[v36,23/24] docs: x86/sgx: Document SGX micro architecture and kernel internals
diff mbox series

Message ID 20200716135303.276442-24-jarkko.sakkinen@linux.intel.com
State New
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Series
  • Intel SGX foundations
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Commit Message

Jarkko Sakkinen July 16, 2020, 1:53 p.m. UTC
Document the Intel SGX kernel architecture. The fine-grained micro
architecture details can be looked up from Intel SDM Volume 3D.

Cc: linux-doc@vger.kernel.org
Acked-by: Randy Dunlap <rdunlap@infradead.org>
Co-developed-by: Sean Christopherson <sean.j.christopherson@intel.com>
Signed-off-by: Sean Christopherson <sean.j.christopherson@intel.com>
Signed-off-by: Jarkko Sakkinen <jarkko.sakkinen@linux.intel.com>
---
 Documentation/x86/index.rst |   1 +
 Documentation/x86/sgx.rst   | 198 ++++++++++++++++++++++++++++++++++++
 2 files changed, 199 insertions(+)
 create mode 100644 Documentation/x86/sgx.rst

Comments

Pavel Machek July 28, 2020, 9:35 p.m. UTC | #1
Hi!

> +CPUs starting from Icelake use Total Memory Encryption (TME) in the place of
> +MEE. TME throws away the Merkle tree, which means losing integrity and
> +anti-replay protection but also enables variable size memory pools for EPC.
> +Using this attack for benefit would require an interposer on the system bus.

It is not exactly clear what "this attack" means.

(And it would be cool to explain against what SGX is protecting. I
thought it was malicious RAM, but apparently not on Icelake+).

> +Backing storage
> +===============
> +
> +Backing storage is shared and not accounted. It is implemented as a private
> +shmem file. Providing a backing storage in some form from user space is not
> +possible - accounting would go to invalid state as reclaimed pages would get
> +accounted to the processes of which behalf the kernel happened to be acting on.

"of which behalf" -- I can't parse that?

> +Access control
> +==============
> +
> +`mmap()` permissions are capped by the enclave permissions. A direct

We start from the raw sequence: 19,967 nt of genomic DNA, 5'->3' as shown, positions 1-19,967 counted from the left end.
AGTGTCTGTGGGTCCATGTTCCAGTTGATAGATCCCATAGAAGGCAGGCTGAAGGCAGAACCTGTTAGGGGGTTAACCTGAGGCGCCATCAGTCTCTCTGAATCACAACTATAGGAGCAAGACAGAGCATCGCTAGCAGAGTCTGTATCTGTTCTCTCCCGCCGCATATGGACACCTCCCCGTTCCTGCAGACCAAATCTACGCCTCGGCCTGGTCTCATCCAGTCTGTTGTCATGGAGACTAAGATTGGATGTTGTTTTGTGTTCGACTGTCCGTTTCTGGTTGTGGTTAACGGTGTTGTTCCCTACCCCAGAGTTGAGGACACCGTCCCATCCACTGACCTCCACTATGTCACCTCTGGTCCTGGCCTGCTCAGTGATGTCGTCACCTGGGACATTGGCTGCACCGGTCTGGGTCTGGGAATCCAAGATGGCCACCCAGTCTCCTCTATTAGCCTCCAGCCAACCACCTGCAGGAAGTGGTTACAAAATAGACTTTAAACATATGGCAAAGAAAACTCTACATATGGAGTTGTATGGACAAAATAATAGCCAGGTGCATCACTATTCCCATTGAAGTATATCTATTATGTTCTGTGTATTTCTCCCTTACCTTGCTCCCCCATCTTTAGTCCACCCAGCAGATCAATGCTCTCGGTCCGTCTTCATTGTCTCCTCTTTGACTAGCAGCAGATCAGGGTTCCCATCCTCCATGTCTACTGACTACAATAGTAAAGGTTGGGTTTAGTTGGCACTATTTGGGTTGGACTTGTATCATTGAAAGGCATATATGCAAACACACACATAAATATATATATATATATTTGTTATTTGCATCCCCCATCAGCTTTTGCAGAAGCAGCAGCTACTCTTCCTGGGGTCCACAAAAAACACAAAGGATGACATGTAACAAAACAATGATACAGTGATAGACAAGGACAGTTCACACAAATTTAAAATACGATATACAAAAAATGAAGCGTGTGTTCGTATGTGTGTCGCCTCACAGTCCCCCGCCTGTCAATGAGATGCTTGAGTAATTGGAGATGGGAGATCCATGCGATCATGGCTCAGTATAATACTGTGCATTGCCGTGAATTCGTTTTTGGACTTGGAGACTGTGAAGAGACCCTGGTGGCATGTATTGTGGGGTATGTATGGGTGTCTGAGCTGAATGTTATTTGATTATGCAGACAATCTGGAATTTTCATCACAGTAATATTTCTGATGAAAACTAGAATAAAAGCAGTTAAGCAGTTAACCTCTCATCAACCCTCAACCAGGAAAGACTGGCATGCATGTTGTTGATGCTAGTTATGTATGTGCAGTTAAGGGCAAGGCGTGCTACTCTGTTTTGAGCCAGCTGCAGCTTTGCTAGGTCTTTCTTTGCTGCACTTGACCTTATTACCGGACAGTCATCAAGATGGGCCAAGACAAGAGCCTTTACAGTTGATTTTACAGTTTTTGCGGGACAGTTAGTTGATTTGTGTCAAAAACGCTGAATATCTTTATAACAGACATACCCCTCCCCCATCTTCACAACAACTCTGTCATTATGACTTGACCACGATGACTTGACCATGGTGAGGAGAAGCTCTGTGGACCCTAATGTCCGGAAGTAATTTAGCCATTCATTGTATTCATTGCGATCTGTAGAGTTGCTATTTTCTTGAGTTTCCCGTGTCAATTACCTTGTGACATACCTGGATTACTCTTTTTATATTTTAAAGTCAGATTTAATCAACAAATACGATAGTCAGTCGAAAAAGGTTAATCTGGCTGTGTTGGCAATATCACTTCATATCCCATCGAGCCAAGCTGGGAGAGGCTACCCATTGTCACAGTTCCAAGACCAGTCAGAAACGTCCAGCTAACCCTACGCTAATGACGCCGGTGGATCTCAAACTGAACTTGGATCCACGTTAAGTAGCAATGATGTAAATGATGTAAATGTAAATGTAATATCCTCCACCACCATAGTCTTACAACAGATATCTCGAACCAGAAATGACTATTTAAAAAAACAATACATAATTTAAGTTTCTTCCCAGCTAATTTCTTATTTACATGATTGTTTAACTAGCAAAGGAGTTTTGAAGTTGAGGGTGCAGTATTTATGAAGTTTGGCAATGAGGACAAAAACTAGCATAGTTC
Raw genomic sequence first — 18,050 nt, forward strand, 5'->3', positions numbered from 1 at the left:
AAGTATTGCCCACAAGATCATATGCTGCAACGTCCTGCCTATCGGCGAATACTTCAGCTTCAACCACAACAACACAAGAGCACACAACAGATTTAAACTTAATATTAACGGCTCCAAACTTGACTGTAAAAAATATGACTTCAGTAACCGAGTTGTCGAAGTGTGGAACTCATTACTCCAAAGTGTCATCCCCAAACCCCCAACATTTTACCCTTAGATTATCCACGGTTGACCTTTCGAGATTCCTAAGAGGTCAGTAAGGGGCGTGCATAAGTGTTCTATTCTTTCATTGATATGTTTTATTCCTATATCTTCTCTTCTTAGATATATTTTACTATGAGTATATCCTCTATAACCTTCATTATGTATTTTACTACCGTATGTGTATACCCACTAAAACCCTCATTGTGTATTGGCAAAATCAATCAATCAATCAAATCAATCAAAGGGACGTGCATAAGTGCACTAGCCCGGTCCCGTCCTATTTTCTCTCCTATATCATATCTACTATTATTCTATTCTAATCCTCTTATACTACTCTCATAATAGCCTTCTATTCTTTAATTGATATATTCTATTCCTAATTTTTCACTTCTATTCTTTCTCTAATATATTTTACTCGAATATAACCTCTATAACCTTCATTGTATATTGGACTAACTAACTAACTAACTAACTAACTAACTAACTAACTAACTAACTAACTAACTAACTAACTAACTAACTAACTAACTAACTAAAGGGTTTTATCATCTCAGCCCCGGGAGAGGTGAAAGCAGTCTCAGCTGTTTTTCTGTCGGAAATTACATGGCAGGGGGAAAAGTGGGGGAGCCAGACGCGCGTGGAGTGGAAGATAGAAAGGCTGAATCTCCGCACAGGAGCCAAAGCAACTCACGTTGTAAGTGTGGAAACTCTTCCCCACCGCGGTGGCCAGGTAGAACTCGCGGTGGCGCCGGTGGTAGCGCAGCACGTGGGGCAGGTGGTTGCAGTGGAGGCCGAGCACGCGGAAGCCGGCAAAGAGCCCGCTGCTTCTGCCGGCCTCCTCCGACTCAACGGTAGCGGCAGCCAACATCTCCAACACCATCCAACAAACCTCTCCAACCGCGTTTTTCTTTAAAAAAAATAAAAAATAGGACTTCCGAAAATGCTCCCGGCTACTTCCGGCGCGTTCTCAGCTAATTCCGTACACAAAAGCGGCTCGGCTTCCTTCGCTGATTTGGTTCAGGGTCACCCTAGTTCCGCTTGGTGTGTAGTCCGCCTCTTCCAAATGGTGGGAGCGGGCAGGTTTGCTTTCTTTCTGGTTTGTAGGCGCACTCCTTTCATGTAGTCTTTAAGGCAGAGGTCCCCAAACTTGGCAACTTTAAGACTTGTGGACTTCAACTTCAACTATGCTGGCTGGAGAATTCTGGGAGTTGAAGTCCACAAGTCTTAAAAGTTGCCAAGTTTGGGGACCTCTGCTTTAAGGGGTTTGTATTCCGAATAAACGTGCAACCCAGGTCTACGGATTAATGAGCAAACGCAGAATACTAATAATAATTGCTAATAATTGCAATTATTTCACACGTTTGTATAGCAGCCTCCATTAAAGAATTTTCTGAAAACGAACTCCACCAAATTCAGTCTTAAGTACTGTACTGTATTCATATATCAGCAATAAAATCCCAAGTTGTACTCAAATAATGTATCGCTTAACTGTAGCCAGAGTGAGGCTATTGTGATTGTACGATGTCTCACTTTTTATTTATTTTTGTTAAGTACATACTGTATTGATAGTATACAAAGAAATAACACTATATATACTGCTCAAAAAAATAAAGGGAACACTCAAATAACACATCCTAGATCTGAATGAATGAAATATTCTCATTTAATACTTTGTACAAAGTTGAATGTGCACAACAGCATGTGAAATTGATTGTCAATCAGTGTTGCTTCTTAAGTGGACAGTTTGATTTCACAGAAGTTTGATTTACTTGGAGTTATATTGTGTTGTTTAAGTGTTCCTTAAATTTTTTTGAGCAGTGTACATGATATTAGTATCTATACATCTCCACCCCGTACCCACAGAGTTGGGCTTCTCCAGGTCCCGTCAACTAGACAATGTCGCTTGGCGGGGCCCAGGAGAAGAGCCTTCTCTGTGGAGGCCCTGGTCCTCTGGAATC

> +consequence of this is that all the pages for an address range must be added
> +before `mmap()` can be applied. Effectively an enclave page with minimum
> +permission in the address range sets the permission cap for the mapping
   ~~~~~~~~~~
    permissions?

									Pavel
Dr. Greg Aug. 6, 2020, 10:21 a.m. UTC | #2
On Tue, Jul 28, 2020 at 11:35:11PM +0200, Pavel Machek wrote:

> Hi!

Good morning, I hope the week is progressing well for everyone.

> > CPUs starting from Icelake use Total Memory Encryption (TME) in
> > the place of MEE. TME throws away the Merkle tree, which means
> > losing integrity and anti-replay protection but also enables
> > variable size memory pools for EPC.  Using this attack for
> > benefit would require an interposer on the system bus.

> It is not exactly clear what "this attack" means.

In the new world that is SGX, 'this attack', roughly means that
enclaves are susceptible to the same security threats that would be
faced if you were running TLS/HTTPS or SSH without packet checksums
and replay avoidance/detection mechanisms in place.

It is extremely unfortunate to the nascent field of confidential
computing that an option was not made available to the platform owner
to choose between full and partial security.  The decision to opt for
partial security only, significantly limits the utility of this
technology for architects who are serious about the ability to push
applications into the 'cloud', or other environments without direct
physical control, with an expectation that it will be running in an
'island' of confidentiality or security.

> (And it would be cool to explain against what SGX is protecting. I
> thought it was malicious RAM, but apparently not on Icelake+).

The best way to understand the implications of all this is to review
the following paper:

https://eprint.iacr.org/2016/204.pdf

It is the canonical and very thorough description of the Memory
Encryption Engine (MEE) by its designer Shay Gueron.  Shay is notable
in that he led the development of the Intel hardware AES architecture
including the 'shuffle' instructions that make it possible.

As would be expected for a scientific paper on security, it has a full
description of the threat model that the MEE was designed to address
and mathematical proofs of its correctness in doing so.  Absent its
implementation, the 'new' SGX is vulnerable to the threats described
in that paper.

This ultimately calls into question what the Confidential Computing